You are here

Top 8 FDA Acknowledged Allergy Triggering Foods That Require Labels, Could Soon Become 14

October 1, 2014

Top 8 Becoming Top 14? 
By Claire Willis (Director of Culinary Nutritionists at MenuTrinfo®)

In the United States, the Food and Drug Administration acknowledges 8 foods as causing 90% of food allergic reactions and requires these ingredients to be clearly labeled on all packaged retail goods. These foods are eggs, soy, milk, wheat, peanuts, tree nuts, shellfish and fish. In restaurants, allergen labeling is not yet required but is in high demand by consumers who have food allergies or intolerances. While most American restaurants can get away with posting an allergen chart that only includes the “Top 8,” other countries will soon have a much longer list to abide by.

Starting in December of this year, restaurants, catering business, food trucks, and any other entities that distribute food will be required to provide allergen information to their consumers. The list of allergens they must include goes much further than the “Top 8.” The foods that must be identified are:

  • Cereal grains that contain gluten (wheat, rye, barley, etc.)
  • Crustaceans
  • Mollusks
  • Fish
  • Eggs
  • Peanuts
  • Tree Nuts
  • Soybeans
  • Milk
  • Celery
  • Lupin
  • Mustard
  • Sesame
  • Sulfur dioxide and sulfites (at levels greater than 10 mg/kg in products where it’s deliberately added)

Restaurants or other foodservice entities that fail to comply with this new guideline will face a fine and be served with a notice to make their allergen information available to diners.  

            While these guidelines have not yet hit the United States, it’s not unreasonable to think that allergen labeling in restaurants will be coming this way next. Food allergies are on the rise and are becoming a serious public health concern. Legislation that promotes food allergy awareness and restaurant preparedness has already been passed in several states, with more to come. Consumers are demanding more and more transparency in their food – both in the retail market and when dining out.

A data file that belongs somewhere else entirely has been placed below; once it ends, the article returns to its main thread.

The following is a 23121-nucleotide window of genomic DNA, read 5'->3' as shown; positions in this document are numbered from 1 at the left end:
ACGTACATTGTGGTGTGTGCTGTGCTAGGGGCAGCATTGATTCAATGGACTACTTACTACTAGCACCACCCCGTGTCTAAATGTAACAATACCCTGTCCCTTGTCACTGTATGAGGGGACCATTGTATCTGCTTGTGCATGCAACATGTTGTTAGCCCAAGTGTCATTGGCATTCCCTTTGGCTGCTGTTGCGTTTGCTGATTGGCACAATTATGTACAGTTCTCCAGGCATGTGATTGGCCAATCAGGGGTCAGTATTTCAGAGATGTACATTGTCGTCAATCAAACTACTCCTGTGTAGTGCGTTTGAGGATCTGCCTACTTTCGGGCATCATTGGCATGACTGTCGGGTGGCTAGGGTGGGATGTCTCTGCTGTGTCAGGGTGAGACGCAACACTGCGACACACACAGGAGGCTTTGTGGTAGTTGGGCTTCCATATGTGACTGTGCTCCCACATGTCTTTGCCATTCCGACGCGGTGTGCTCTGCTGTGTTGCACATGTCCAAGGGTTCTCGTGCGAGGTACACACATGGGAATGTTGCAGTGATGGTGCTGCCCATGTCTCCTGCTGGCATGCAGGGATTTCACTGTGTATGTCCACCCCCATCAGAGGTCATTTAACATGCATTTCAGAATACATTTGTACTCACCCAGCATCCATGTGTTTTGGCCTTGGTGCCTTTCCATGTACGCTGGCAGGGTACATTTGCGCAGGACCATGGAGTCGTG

For those brands that have locations in the U.S. and have any future plans for expansion to the European Union, labeling of these 14 allergens will need to be addressed and handled properly in the restaurants. Printed recipes should always be available in the back of the house to ensure the highest levels of accuracy at all times. Utilize third-party verification to make sure all allergens are being accounted for at every level of the recipe. In contracts with food suppliers, a line should be added that states the restaurant will be informed if the formulation of a product changes and the allergen content is altered. And while labeling of these allergens is important and will come as a big victory in the food allergy community, it’s very important for the foodservice industry to remember that cross-contact in the kitchen or on the food’s way to the guest can cancel out all other efforts to provide a safe, allergen-free dish. Training for staff on best practices in avoiding allergen cross-contact should always accompany allergen charts and guarantee a safe dining experience for all guests.

            Food allergies are becoming more and more common and the government is responding with more detailed and more enforced regulations for the foodservice industry in order to better protect diners. While the European Union is at the forefront of this wave, U.S. restaurants could soon be facing similar guidelines. For those companies with locations in the E.U. this change is a terrific new opportunity for improved guest relations with happier and healthier diners, and those in the U.S. can take note and offer a similar experience with a fully trained staff and an accurately labeled menu.